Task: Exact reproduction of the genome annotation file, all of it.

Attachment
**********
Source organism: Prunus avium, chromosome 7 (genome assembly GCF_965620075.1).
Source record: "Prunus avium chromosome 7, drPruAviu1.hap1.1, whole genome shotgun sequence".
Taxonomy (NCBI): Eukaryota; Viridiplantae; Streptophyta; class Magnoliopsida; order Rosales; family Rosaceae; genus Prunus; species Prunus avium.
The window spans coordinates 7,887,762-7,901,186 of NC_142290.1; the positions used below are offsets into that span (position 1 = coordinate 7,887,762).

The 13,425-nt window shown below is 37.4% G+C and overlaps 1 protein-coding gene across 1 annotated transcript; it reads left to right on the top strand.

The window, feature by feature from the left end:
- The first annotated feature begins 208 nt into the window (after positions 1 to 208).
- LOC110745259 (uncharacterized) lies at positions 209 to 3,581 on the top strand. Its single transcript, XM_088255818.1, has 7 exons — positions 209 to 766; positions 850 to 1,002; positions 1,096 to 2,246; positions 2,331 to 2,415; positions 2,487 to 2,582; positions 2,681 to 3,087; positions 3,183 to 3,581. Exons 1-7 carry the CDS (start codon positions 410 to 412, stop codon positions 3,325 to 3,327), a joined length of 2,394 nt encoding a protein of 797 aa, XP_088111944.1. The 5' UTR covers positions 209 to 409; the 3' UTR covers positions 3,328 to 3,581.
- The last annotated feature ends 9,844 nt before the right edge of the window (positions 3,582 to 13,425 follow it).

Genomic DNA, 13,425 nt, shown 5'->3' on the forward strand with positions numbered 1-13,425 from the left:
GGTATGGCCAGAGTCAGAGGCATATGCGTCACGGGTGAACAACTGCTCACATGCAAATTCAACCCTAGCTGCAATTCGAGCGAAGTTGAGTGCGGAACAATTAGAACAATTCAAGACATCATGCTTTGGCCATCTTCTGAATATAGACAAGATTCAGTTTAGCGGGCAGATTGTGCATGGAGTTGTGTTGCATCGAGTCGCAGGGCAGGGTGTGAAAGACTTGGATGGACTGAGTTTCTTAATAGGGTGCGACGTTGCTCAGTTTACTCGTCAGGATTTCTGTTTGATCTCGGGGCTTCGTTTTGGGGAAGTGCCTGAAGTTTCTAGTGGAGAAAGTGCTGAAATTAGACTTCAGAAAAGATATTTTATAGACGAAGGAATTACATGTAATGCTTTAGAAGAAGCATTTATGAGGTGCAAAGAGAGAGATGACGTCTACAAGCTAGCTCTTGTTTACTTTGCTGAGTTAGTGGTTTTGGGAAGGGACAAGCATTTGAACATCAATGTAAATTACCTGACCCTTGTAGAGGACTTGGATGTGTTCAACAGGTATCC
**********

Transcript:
Source organism: Prunus avium, chromosome 7 (genome assembly GCF_965620075.1).
Source record: "Prunus avium chromosome 7, drPruAviu1.hap1.1, whole genome shotgun sequence".
Taxonomy (NCBI): Eukaryota; Viridiplantae; Streptophyta; class Magnoliopsida; order Rosales; family Rosaceae; genus Prunus; species Prunus avium.
The window spans coordinates 7,887,762-7,901,186 of NC_142290.1; the positions used below are offsets into that span (position 1 = coordinate 7,887,762).

The 13,425-nt window shown below is 37.4% G+C and overlaps 1 protein-coding gene across 1 annotated transcript; it reads left to right on the top strand.

The window, feature by feature from the left end:
- The first annotated feature begins 208 nt into the window (after positions 1 to 208).
- LOC110745259 (uncharacterized) lies at positions 209 to 3,581 on the top strand. Its single transcript, XM_088255818.1, has 7 exons — positions 209 to 766; positions 850 to 1,002; positions 1,096 to 2,246; positions 2,331 to 2,415; positions 2,487 to 2,582; positions 2,681 to 3,087; positions 3,183 to 3,581. Exons 1-7 carry the CDS (start codon positions 410 to 412, stop codon positions 3,325 to 3,327), a joined length of 2,394 nt encoding a protein of 797 aa, XP_088111944.1. The 5' UTR covers positions 209 to 409; the 3' UTR covers positions 3,328 to 3,581.
- The last annotated feature ends 9,844 nt before the right edge of the window (positions 3,582 to 13,425 follow it).

Genomic DNA, 13,425 nt, shown 5'->3' on the forward strand with positions numbered 1-13,425 from the left:
GGTATGGCCAGAGTCAGAGGCATATGCGTCACGGGTGAACAACTGCTCACATGCAAATTCAACCCTAGCTGCAATTCGAGCGAAGTTGAGTGCGGAACAATTAGAACAATTCAAGACATCATGCTTTGGCCATCTTCTGAATATAGACAAGATTCAGTTTAGCGGGCAGATTGTGCATGGAGTTGTGTTGCATCGAGTCGCAGGGCAGGGTGTGAAAGACTTGGATGGACTGAGTTTCTTAATAGGGTGCGACGTTGCTCAGTTTACTCGTCAGGATTTCTGTTTGATCTCGGGGCTTCGTTTTGGGGAAGTGCCTGAAGTTTCTAGTGGAGAAAGTGCTGAAATTAGACTTCAGAAAAGATATTTTATAGACGAAGGAATTACATGTAATGCTTTAGAAGAAGCATTTATGAGGTGCAAAGAGAGAGATGACGTCTACAAGCTAGCTCTTGTTTACTTTGCTGAGTTAGTGGTTTTGGGAAGGGACAAGCATTTGAACATCAATGTAAATTACCTGACCCTTGTAGAGGACTTGGATGTGTTCAACAGGTATCC